Prosecutor Randi McGinn is working on a mistrial case that could set a precedent in regards to police shootings and use of deadly force by officers not only in New Mexico, but perhaps country-wide.

In 2014, two New Mexico police officers, Keith Sandy and Dominique Perez, shot and killed a mentally ill homeless man, James Boyd. Boyd was confronted after a neighbor called the police, reporting that a man had been camping for a month in an area of the mountains behind his house where camping was not permitted. After the initial two open spaces officers began to pat down Boyd, he pulled out two pocketknives, and additional officers arrived in waves until there were a total of 19 officers surrounding Boyd, including Sandy and Perez. Although an officer with crisis intervention training was working and making progress with Boyd, Sandy and the K-9 officer with him requested that he instead secure the perimeter.

The K-9 officer then began negotiating with Boyd, and although Boyd agreed to leave and began to depart from the scene, a flash-bang device was thrown and a Taser fired. Sandy and Perez then discharged their weapons when they allegedly believed that the K-9 officer, who had lost control of his police service dog, may be at risk. McGinn maintained that the police put themselves at risk by advancing on Boyd, didn’t allow him enough time to speak with a crisis intervention officer, and shot him in the side and back when he was surrendering. Another issue she cited with the case was that it relied on fellow officers for witness testimony on how the events unfolded, which created an inherent bias.

When the helmet camera video went live—the first police shooting video to be released to the public—frustrated citizens took to the streets and marched for hours. Between 2010 and 2014, Albuquerque police have fatally shot 28 people, a per capita rate that doubles Chicago’s and is more than eight times that of New York City’s. A Department of Justice report also revealed that most shootings by city police were unjustified and unnecessarily used deadly force or were circumstances where the officers’ actions had led to their need to use force.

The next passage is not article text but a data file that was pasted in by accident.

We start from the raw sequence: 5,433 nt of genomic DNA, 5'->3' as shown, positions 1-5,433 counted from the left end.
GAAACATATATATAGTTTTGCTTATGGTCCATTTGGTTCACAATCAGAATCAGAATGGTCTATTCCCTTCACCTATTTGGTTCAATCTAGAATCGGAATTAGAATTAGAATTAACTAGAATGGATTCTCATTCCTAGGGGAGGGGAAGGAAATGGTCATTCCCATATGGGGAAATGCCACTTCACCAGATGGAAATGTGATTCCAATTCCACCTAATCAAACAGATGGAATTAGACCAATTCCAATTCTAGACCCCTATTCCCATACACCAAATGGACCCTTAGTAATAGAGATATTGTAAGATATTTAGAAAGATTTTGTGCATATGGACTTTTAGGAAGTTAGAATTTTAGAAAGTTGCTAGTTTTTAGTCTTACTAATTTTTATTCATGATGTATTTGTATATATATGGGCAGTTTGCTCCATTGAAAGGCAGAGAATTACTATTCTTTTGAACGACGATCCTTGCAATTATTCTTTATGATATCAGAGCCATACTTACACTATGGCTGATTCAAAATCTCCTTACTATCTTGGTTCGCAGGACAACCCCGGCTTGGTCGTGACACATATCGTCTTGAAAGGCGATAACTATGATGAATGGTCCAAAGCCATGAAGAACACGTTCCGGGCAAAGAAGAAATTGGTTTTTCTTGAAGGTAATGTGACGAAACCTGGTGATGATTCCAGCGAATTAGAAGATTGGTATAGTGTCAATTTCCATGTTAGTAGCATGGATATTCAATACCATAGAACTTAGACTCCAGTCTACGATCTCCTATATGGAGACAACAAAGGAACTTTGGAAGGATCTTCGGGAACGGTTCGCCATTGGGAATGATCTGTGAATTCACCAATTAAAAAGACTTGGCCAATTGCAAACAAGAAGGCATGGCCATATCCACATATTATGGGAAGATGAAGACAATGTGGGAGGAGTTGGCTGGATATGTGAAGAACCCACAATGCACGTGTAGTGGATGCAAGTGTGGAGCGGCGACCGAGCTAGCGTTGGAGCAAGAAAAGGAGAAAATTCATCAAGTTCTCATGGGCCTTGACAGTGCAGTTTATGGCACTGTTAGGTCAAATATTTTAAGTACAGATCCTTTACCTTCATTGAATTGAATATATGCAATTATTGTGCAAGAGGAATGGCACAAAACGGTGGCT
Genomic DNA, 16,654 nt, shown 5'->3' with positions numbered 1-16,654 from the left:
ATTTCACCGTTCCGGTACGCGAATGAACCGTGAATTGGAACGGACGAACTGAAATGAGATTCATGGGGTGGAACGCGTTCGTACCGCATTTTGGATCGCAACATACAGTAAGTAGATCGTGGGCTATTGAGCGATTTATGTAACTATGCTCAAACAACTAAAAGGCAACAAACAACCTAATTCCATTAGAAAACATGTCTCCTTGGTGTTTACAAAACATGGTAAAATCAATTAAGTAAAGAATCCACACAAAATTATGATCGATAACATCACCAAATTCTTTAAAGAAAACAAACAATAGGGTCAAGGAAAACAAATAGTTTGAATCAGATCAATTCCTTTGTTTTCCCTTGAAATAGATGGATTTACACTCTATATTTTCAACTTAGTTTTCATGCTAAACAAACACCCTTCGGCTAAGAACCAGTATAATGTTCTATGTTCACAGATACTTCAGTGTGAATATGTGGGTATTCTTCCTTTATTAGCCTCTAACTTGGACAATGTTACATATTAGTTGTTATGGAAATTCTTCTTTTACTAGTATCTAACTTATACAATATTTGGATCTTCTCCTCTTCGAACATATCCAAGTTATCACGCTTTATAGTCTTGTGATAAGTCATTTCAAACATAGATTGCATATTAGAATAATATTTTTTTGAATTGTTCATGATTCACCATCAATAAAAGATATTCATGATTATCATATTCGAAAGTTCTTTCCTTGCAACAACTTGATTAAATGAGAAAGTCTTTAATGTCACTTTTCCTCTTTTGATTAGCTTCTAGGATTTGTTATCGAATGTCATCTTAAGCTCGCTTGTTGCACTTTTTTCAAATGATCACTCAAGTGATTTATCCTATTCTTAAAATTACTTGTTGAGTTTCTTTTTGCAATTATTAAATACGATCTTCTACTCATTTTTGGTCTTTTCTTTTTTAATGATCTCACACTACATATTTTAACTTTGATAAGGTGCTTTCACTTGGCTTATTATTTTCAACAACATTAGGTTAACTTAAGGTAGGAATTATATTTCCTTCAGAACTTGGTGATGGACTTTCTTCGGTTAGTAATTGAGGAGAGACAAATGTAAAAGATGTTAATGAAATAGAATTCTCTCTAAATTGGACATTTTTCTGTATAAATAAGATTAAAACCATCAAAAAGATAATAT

The case is one of the most important for Albuquerque. McGinn’s appointment to the case came after the local District Attorney was excused because of a conflict and no other prosecutor in the state wanted to review the controversial case. When no one else would prosecute, McGinn stepped in and agreed to handle the case for $5,400—the same amount contract public defenders receive for defending a first degree murder case. Since the police shooting of Freddie Gray, there has been a precedent of appointing special prosecutors to criminal cases that involve police. McGinn is noted for having won a $6 million state court verdict against the Albuquerque Police Department and two officers for the 2011 fatal shooting of Christopher Torres, a 27-year-old paranoid schizophrenic man.

Through their civil lawyers, Boyd’s family won a $5 million settlement in a wrongful death suit against the city; however, prosecuting the officers would prove to be trickier. Originally the officers were charged with an open count of murder in January 2015, with a preliminary hearing held in August 2015 and a trial that began in September 2016.

After three weeks of a publically broadcast trial, the case was announced as a mistrial on October 11, 2016, when the jury deadlocked with three votes of guilty and nine votes of not guilty, leaving Perez and Sandy both charged with second-degree murder and Sandy also charged with aggravated battery. Given the polarized views across the nation on police shootings, the verdict came as no surprise to McGinn. She will now work with incoming District Attorney Raul Torrez to review evidence before deciding on how to proceed with the case.

“We were hoping to create a template for these cases moving forward,” McGinn remarked, according to WXPI. “They need somebody outside investigating, whether they have an attorney general investigate them all, or put together a team of outside law enforcement.”

At this time, it’s uncertain what the following months will hold for this case and if McGinn will continue to work on it. “Everything is on the table,” McGinn was quoted as saying, according to KRQE News 13. “I’m going to take a completely independent viewpoint on this. I may decide to dismiss the case altogether. I may decide that the pending charges are appropriate and proceed from there. And I may decide to file different charges.”